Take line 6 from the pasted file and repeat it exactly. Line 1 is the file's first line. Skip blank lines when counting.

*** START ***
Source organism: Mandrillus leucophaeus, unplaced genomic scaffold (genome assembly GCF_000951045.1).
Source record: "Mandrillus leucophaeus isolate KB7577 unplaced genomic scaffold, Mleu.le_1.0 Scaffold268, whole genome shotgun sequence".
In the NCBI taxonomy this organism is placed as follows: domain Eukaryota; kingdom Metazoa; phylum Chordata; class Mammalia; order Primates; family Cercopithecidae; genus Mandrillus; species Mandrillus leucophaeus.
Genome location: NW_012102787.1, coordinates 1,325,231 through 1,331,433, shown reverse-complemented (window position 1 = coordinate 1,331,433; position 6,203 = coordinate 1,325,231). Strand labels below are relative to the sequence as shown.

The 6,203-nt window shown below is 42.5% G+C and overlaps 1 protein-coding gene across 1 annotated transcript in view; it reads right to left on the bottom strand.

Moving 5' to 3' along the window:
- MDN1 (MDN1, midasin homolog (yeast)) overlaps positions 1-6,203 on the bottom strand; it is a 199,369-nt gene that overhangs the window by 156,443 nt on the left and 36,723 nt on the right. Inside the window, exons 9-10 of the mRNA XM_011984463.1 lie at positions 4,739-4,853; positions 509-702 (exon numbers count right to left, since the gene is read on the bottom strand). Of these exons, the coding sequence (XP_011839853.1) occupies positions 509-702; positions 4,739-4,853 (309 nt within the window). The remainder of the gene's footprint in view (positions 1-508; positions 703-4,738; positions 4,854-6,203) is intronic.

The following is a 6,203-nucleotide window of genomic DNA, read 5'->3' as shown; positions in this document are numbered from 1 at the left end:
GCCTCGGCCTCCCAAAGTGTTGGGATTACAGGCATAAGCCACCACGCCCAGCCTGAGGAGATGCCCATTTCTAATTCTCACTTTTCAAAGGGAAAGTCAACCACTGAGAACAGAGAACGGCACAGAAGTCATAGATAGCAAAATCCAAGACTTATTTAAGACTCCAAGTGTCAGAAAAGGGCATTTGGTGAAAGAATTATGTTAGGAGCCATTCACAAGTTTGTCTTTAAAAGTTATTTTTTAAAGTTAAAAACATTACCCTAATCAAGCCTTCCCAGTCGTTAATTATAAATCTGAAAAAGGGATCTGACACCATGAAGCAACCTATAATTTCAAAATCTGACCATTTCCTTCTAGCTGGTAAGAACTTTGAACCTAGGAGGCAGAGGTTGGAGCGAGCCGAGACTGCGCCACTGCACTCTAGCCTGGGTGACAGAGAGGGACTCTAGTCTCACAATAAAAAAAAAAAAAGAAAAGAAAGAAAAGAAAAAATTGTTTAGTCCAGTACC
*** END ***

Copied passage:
Moving 5' to 3' along the window: